Jack White tolerates none of that pulling of punches. His ballads have clever flourishes and feeling; his rockers command Mt. Rushmore-like attention. If this were a horse race by the end of the eleventh song, White would be several lengths ahead.

Then a funny thing happened on the way to each album's denouement.

Both guys pull out their magic closers: each dude's twelfth song is amazing.

White's Thoughts and Prayers is one of the most exquisitely beautiful and specially tuned two-chord ballads since Moses wore short pants and Little Richard partied with Buddy Holly. The thing is obviously and ever-so-slightly a nod to White's Zep love. I must confess, the thing is moving. What a song.

Think Zep II's Thankyou, a Page/Plant tour de force. They're related, somehow.

And then you have Auerbach's Firewalk With Me which just may be the best song on either album. A medium guitar-and-drums tempo, his vocal has a sustained Roy Orbison-like delivery (of all people), that after a couple more lines goes into a hauntingly emotional gracefulness the likes of which gives me chills on my arms and down my back. Quite simply, he puts production aside and reaches into his mature soul and completely matches Jack, feeling for feeling. This is a rhythmic of such heavy emotionality I still am stunned every time I hear it. What a feat on Auerbach's part.

Prior to Firewalk, Jack had had him beat. But with his last song, Auerbach more than made up for a few slightly stunted tunes which gave White the lead. Both these great guys delivered the goods. They made me howl.


The New York Times reported late last week that the classic Jimmy Cliff movie, "The Harder They Come," has been re-released. Hopefully Gateway will be booking it soon. Back in the very early '70s, many of you will remember it was a staple at 'underground' midnight movie showings in college districts and bohemian neighborhoods around the country. Cliff plays a Jamaican country boy who goes to the city, cuts a hit record, gets cheated, becomes a criminal hero and gets killed by the police. The soundtrack, featuring several Cliff songs, is perhaps the single finest collection of Jamaican music ever gathered. Say hello to an old friend again.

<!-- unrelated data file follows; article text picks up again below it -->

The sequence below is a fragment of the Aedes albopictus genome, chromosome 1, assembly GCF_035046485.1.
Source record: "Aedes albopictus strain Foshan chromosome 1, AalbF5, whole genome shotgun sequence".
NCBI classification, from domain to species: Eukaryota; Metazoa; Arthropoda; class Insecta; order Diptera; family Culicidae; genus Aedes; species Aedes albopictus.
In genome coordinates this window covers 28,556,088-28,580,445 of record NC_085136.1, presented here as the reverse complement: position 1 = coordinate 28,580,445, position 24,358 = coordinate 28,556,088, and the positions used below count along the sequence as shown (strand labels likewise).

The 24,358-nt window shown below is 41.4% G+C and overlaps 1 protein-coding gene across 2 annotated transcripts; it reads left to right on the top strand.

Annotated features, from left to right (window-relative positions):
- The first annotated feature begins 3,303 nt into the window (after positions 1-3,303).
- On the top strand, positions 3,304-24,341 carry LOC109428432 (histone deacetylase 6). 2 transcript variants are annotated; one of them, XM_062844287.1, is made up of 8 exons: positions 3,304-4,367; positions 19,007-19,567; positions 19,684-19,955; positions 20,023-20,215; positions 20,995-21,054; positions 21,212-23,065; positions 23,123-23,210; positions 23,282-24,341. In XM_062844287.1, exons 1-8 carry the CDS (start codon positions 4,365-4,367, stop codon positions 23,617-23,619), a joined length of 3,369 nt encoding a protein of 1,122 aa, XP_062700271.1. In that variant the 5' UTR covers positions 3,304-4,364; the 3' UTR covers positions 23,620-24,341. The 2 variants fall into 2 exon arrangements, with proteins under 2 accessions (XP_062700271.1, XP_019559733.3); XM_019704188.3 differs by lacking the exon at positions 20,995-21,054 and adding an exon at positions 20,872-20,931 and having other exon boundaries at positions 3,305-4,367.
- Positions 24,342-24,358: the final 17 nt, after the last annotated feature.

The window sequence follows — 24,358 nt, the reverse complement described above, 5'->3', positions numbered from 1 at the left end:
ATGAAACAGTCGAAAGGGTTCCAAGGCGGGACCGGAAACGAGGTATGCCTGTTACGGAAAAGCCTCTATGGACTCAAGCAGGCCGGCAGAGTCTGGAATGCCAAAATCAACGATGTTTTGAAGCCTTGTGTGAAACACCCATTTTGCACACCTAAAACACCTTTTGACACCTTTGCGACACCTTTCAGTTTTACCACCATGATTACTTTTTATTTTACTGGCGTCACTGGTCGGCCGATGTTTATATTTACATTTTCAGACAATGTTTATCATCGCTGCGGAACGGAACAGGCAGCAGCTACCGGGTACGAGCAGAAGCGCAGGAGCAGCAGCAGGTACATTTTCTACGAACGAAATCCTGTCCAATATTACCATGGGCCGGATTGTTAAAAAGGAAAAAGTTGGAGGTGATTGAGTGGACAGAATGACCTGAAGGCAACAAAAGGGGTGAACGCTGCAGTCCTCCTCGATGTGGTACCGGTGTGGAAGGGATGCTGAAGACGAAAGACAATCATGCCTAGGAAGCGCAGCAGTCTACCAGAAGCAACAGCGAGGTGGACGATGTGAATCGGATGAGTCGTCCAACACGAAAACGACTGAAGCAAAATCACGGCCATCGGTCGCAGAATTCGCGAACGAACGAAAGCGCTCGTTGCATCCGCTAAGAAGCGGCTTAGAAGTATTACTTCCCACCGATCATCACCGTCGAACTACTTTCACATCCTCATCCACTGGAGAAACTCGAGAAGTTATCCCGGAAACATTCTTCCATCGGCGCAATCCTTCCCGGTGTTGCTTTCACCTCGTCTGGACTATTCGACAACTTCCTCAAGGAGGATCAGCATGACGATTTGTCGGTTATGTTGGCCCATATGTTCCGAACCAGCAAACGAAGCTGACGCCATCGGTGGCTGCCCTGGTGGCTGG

Speaking of rebel music...

If you haven't already, check out Elvis Costello and the Attractions playing an electrifying version of his anti-corporate-radio anthem Radio Radio from his his second album, This Year's Model, on Saturday Night Live in December, 1977. For some reason, producer Lorne Michaels had forbade the playing of the song and as Elvis began his Less Than Zero about Oswald Mosely, a right-wing politician, he stopped and fired into Radio. It is an absolutely spirited rebellion the likes of which we've not seen in a million years. Costello I don't think ever topped this performance of utter brilliant bile and word play. The Attractions backed him stupendously. You want rebel music, it's in the palm of your hand.

I've had the song in my head for four damned days now. Wakes me up in the morning. Yeah!